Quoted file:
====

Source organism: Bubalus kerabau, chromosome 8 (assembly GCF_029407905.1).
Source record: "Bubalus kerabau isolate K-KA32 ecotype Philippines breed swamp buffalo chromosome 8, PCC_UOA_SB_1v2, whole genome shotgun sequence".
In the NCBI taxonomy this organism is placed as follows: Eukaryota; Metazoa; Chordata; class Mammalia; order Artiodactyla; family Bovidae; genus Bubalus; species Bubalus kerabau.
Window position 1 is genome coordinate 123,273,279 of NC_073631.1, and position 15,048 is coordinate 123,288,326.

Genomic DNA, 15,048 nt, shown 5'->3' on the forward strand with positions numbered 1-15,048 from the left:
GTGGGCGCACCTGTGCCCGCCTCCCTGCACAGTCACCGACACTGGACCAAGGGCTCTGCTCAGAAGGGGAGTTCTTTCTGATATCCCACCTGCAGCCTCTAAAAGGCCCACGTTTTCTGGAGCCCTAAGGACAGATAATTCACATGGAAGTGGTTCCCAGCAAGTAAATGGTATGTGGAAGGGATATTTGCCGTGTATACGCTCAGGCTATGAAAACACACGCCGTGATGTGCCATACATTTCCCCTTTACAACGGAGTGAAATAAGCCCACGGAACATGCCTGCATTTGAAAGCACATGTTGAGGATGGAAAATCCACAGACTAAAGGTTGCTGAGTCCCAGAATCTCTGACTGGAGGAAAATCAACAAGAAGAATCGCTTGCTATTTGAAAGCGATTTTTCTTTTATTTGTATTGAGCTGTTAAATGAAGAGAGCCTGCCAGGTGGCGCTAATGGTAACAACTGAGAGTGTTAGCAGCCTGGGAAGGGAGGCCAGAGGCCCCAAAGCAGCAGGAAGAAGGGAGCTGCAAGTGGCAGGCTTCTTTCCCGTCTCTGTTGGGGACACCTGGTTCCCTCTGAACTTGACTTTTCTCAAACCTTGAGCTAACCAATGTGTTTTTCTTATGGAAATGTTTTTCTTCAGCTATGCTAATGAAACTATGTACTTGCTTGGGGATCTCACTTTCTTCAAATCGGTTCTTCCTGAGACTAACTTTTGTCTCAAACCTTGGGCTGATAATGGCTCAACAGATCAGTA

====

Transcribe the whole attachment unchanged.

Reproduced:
Source organism: Bubalus kerabau, chromosome 8 (assembly GCF_029407905.1).
Source record: "Bubalus kerabau isolate K-KA32 ecotype Philippines breed swamp buffalo chromosome 8, PCC_UOA_SB_1v2, whole genome shotgun sequence".
In the NCBI taxonomy this organism is placed as follows: Eukaryota; Metazoa; Chordata; class Mammalia; order Artiodactyla; family Bovidae; genus Bubalus; species Bubalus kerabau.
Window position 1 is genome coordinate 123,273,279 of NC_073631.1, and position 15,048 is coordinate 123,288,326.

Genomic DNA, 15,048 nt, shown 5'->3' on the forward strand with positions numbered 1-15,048 from the left:
GTGGGCGCACCTGTGCCCGCCTCCCTGCACAGTCACCGACACTGGACCAAGGGCTCTGCTCAGAAGGGGAGTTCTTTCTGATATCCCACCTGCAGCCTCTAAAAGGCCCACGTTTTCTGGAGCCCTAAGGACAGATAATTCACATGGAAGTGGTTCCCAGCAAGTAAATGGTATGTGGAAGGGATATTTGCCGTGTATACGCTCAGGCTATGAAAACACACGCCGTGATGTGCCATACATTTCCCCTTTACAACGGAGTGAAATAAGCCCACGGAACATGCCTGCATTTGAAAGCACATGTTGAGGATGGAAAATCCACAGACTAAAGGTTGCTGAGTCCCAGAATCTCTGACTGGAGGAAAATCAACAAGAAGAATCGCTTGCTATTTGAAAGCGATTTTTCTTTTATTTGTATTGAGCTGTTAAATGAAGAGAGCCTGCCAGGTGGCGCTAATGGTAACAACTGAGAGTGTTAGCAGCCTGGGAAGGGAGGCCAGAGGCCCCAAAGCAGCAGGAAGAAGGGAGCTGCAAGTGGCAGGCTTCTTTCCCGTCTCTGTTGGGGACACCTGGTTCCCTCTGAACTTGACTTTTCTCAAACCTTGAGCTAACCAATGTGTTTTTCTTATGGAAATGTTTTTCTTCAGCTATGCTAATGAAACTATGTACTTGCTTGGGGATCTCACTTTCTTCAAATCGGTTCTTCCTGAGACTAACTTTTGTCTCAAACCTTGGGCTGATAATGGCTCAACAGATCAGTA